The Language Feed - February 13, 2006

Harold F. Schiffman haroldfs at
Mon Feb 13 16:45:01 UTC 2006

The Language Feed
February 13, 2006

This issue and archives can be read on the web at


Author explores the language of mothers and daughters
Seattle Post Intelligencer, February 13
It can start with a throwaway remark -- something as simple as "I
usually slice the tomatoes lengthwise." Or a seemingly harmless
question: "Do you like wearing your hair that long?" Suddenly the air
crackles with tension, and a warm exchange between loved ones boils over
into mutual accusation.

Language software speaks to learners
Seattle Times, February 11
In the era B.C., Before Computers, erstwhile language students who
wanted to learn French or Spanish — never mind Farsi or Swahili — did
best to move to Paris or Barcelona. The idea was immersion: Steep
yourself in the culture, and in situations where speaking the "foreign"
language badly was far better, and more necessary, than not speaking it
at all.

Spreading the (English) word
Globe and Mail, February 12
It's a mighty milestone for something that's 1,500 years old and shows
no sign of old age. Some time this year, the English language will gain
its millionth word. At least that's the calculation of Paul Payack, a
Harvard-educated executive and language lover who says English has
reached precisely 986,120 words and counting.

Using iPods in language classes
Philadelphia Inquirer, February 10
Students in Spanish and French-language courses at Moorestown Friends
School use iPods and voice recorders to practice their speaking skills,
critique their pronunciations and keep records of their language
studies. Students in Rob Buscaglia's Spanish classes provided these
examples of the work they have been doing with the iPods.

University adds Arabic language curriculum
Oregon Daily Emerald, February 9
The University has recently announced the addition of a new program in
the field of Arabic language, set to begin next fall. The Arabic program
is the first part of the College of Arts and Sciences’ plan to add four
new languages to the University’s curriculum. The other three are
Portuguese, Korean and Swahili.

Foreign language enrollment bucks national trend
The Daily Vanguard, February 8
Despite a noted descent nationwide in foreign language education,
Portland State’s enrollment in such programs is growing. Dr. Sandra
Rosengrant, department chair of Foreign Languages and Literature, said
she finds this gratifying.

Researchers link language to color and perception of reality
Chicago Maroon, February 7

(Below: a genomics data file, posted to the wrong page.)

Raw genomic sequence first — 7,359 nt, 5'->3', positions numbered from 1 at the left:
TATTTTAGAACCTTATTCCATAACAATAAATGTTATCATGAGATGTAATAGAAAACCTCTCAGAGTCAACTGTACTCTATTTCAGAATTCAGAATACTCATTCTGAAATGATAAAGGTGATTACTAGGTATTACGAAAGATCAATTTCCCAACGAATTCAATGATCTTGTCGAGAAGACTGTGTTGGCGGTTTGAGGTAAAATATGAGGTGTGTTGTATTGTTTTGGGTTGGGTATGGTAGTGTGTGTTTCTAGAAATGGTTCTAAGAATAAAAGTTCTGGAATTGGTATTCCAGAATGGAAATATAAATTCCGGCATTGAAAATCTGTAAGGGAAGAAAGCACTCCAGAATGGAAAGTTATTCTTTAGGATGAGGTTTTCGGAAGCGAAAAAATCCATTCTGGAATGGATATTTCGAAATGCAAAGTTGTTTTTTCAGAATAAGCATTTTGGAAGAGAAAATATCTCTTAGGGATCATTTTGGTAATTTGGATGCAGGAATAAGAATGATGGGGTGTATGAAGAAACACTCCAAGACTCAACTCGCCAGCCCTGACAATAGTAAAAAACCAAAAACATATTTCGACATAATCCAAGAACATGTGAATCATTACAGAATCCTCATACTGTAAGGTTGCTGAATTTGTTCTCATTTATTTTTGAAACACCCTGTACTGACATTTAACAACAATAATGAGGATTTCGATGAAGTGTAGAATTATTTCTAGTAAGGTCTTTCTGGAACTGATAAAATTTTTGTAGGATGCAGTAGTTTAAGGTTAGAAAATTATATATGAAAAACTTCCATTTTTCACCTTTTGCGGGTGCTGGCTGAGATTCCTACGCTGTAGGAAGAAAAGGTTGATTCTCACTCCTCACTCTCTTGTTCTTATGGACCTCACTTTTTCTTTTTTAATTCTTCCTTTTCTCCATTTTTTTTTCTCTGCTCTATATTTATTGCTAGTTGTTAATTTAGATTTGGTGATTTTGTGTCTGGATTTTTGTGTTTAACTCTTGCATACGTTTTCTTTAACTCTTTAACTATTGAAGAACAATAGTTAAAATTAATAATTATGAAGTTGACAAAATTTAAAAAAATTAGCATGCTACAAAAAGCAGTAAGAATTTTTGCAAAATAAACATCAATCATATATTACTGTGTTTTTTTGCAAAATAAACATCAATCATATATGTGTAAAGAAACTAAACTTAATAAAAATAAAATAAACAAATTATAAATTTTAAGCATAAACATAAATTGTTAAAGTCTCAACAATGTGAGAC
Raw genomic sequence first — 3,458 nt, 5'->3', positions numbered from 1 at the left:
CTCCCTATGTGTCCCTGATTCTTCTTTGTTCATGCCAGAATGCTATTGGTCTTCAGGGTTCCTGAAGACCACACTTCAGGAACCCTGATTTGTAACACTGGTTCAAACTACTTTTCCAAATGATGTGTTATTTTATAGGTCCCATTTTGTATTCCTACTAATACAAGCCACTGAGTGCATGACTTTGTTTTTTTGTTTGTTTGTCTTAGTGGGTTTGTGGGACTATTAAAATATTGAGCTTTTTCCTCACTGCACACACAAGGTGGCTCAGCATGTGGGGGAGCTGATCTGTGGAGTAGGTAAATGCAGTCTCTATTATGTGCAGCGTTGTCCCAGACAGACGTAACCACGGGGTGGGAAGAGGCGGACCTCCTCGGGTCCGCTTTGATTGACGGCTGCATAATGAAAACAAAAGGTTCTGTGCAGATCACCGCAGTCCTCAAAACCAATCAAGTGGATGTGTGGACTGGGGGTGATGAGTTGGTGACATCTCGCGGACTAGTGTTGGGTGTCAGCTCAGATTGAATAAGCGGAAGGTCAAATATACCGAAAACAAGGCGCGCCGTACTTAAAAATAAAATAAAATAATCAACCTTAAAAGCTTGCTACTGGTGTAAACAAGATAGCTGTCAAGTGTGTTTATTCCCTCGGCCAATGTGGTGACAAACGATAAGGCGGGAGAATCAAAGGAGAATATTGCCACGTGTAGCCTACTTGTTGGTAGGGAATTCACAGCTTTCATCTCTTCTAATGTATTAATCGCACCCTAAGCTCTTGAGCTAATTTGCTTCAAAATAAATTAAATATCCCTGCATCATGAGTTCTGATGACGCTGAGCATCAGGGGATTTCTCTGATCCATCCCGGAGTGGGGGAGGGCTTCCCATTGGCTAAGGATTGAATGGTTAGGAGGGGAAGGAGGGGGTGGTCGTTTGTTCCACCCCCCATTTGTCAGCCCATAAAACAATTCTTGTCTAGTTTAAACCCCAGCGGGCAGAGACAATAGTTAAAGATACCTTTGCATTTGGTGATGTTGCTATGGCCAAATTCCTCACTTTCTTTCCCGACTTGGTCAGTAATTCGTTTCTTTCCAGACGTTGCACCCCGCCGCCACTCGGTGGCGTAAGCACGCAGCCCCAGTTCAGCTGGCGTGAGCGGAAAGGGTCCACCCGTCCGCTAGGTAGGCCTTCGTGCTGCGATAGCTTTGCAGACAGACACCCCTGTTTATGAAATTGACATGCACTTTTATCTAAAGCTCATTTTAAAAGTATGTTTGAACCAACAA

Language can actually influence how a person perceives the world, at
least in one hemisphere of the brain, according to recent research
published by Terry Regier, University of Chicago associate professor of
psychology. Last month, Rieger, alongside co-authors Aubrey Gilbert,
Richard Ivry, and Paul Kay at the University of California-Berkeley,
published a paper called “Whorf Hypothesis is Supported in the Right
Visual Field but not in the Left,” in the journal Proceedings of the
National Academy of Sciences.

Are We Taking Away the Culture When We Alter the Language?
American Chronicle, February 1
As an African American educational assistant, I’ve encountered students
with a shared background as well as those from a multitude of
backgrounds. I’m the only African American educator where I teach, and
I’m also centered in a city where the social-economic level is low and
the culture extremely diverse. There is an opportunity to experience a
vast amount of language variations.

Linguistic profiling: The sound of your voice may determine if you get
that apartment or not
Washington University in St. Louis, February 2
Many Americans can guess a caller's ethnic background from their first
hello on the telephone. However, the inventor of the term "linguistic
profiling" has found in a current study that when a voice sounds
African-American or Mexican-American, racial discrimination may follow.

Peter Ladefoged, 80, Linguist Who Was Immersed in Speech, Is Dead
New York Times, February 8
Peter Ladefoged, an internationally renowned linguist who spent his life
blissfully awash in the whistles, murmurs, pops, clicks and trills that
make up the world's spoken languages, died on Jan. 24 in London.
Professor Ladefoged, who was returning to his home in Aliso Viejo,
Calif., from fieldwork in India, was 80.


This week's cool site: Flocabulary ( sent to
me by Blake Harrison. This site is about a product that helps teach
vocabulary using educational hip-hop. I think that's pretty cool.

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